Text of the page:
Practice SAT Toolbox

Practice SAT Checklist


Taking full, timed practice tests is an essential ingredient to prepare for the ACT or SAT. What do you need to take a practice test?

College Board Practice Tests:

The College Board has released 4 practice tests for the new 2016 SAT.

  • Click here to download each of the tests along with corresponding answer sheets, question explanations, and practice essays.
  • Click here for a thorough scoring calculator.
  • Click here for extra SAT Bubble Sheets.
  • Click here for extra SAT Essay Paper.

The College Board has also posted it’s official PSAT.

What Else You’ll Need:

These Might Help Too:

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Useful Links for SAT and ACT Test Prep


Below are of my favorite (and less well known) links to help you prepare for the SAT and ACT.

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5 Easy Tips for the SAT

Here are five easy tips to improve your SAT score:

  1. Avoid Careless Errors — Read every word in the question and answer choices, don’t get stuck on a question, and use your calculator (even for the easy questions).  Make sure to turn the last page of every section — especially at the end of the test when you’re tired.
  2. Sit in the front row if you’re allowed to choose your own seat. This will minimize distractions.
  3. Keep your own time during the test. Don’t rely on the proctors. Bring an analog watch. You can’t use a phone or a watch that beeps. I had one really bad SAT experience where the proctor botched the time and the 5-minute warnings on nearly every section.
  4. Bring the right snacks. The test is only 4 hours, but it will be a good six hours from the time you have breakfast until you’ll be free for lunch. Plan to use the 3 five-minute breaks wisely. My favorite snacks were apple (fills the belly), super dark chocolate (70% cocoa or higher), water, and Listerine strips.
  5. Make sure you are at a test center that administers the SAT in classrooms, versus gyms and cafeterias, which are noisy and distracting.

Click here to sign up for SAT tips to arrive in your In Box. And stay connected on Facebook and Twitter where I often post links of interest.


How to Cultivate Teenage Drive

How to cultivate teenage drive is the $64,000 question, and while I am not a parenting expert, I do believe that the secret to motivating a teenager is the relationship. A shared experience can be a powerful agent of connection, and it is that connection that allows an adult to motivate an adolescent.

  1. Collecting Dance. Developmental psychologist Gordon Neufeld explains the “collecting ritual” in his book Hold On To Your Kids. The collecting dance is akin to making a baby smile before picking it up. The same holds true for a teenager: you must catch the eye and establish a connection in order to be a source of motivation.
  2. Enthusiasm. Most teenagers are more interested in their friends than in their parents and the SATs. In fact, the more into the friends they are, the harder it will be to get their attention. A peer-oriented teenager will need more enthusiasm and initiative from the parent to become motivated than one who is oriented toward adults. Given Ethan’s level of peer orientation at the time, I needed to deploy radical enthusiasm.
  3. Parental Involvement. Remain interested and involved, even if your teenager is resistant. I saw with my own eyes that adolescents do better academically when parents are involved beyond monitoring homework, and I believe Neufeld’s work with adolescents confirms my experience.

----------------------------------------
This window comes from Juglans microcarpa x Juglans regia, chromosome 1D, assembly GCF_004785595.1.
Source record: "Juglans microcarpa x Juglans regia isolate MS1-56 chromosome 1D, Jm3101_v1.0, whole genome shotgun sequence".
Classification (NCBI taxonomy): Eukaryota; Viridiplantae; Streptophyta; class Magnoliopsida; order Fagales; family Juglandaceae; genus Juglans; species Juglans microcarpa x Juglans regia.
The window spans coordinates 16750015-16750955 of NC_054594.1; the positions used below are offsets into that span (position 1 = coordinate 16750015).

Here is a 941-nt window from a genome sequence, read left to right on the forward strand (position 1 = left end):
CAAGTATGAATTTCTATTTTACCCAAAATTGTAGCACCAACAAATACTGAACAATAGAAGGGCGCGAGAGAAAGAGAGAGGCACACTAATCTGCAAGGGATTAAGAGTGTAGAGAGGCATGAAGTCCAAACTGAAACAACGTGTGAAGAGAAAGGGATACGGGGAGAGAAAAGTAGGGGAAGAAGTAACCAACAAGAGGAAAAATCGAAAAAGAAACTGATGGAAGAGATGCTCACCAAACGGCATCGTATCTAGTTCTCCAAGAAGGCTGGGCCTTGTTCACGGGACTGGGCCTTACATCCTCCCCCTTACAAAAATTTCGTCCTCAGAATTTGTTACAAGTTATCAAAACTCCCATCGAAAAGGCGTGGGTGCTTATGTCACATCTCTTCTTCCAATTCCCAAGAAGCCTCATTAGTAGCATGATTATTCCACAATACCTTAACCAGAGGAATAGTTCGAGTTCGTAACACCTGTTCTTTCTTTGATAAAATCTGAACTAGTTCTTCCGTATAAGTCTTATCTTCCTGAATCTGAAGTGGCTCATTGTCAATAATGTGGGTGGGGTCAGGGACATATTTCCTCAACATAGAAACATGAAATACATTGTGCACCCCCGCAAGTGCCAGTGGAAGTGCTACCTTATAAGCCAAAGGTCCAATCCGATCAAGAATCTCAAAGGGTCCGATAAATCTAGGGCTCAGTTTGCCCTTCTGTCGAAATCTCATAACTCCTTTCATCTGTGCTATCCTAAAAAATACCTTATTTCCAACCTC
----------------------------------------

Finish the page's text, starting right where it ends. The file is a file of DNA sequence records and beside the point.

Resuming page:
4. Invite the Connection. The most potent source of motivation for a teenager is attention and interest in what they are doing. A shared project says that the child matters and is special. The relationship that results from this sustained proximity allows for the parent to act as a compass in the child’s life and to activate motivation.

Read a related post: Motivating a Teenager to Study for the SAT

What is the Perfect Score Project? Find out more here.

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Habits, Love, Teenagers, Relationships, Kumon, and the SAT

Below are a few clips from my keynote speech at the Kumon North American Instructor’s Conference.

Habits, Love, Teenagers, Relationships, Kumon & the SAT (5:40): 

Video discusses:

  • How to convince a teenager to do what you want them to do (i.e., things they don’t want to do)
  • The power of habits and how to cultivate habits in children and teenagers
  • What I wish I’d known when my kids were younger (speaking as the mother of an 18-year-old and 20-year-old)

How to Motivate a Teenager (8:11):

Video discusses:

  • Tip #1: To motivate a teenager, stopped focusing on their behavior and started focusing on the relationship.
  • Tip #2: Expect there to be bumps along the way. A kid who does bad things is not a bad kid. Get back on the horse and focus on building the relationship.
  • Tip #3: The worst “punishment” my teenage son had ever heard of turned out to be the best “punishment” I inadvertently stumbled onto.

Why I Took My Teenagers to Kumon … and Why They Rebelled (8:24)

When my kids were teenagers, I thought it would be “fun” for the 3 of us to do Kumon together over summer vacation. Had I known the magnitude of fight that would ensue, I probably would have re-thought that first visit to Kumon. #clueless

To find out more about my speaking and tutoring services, click on this link:  Tutoring & Speaking

And/or, please send an email if you’d like to discuss further: [email protected]

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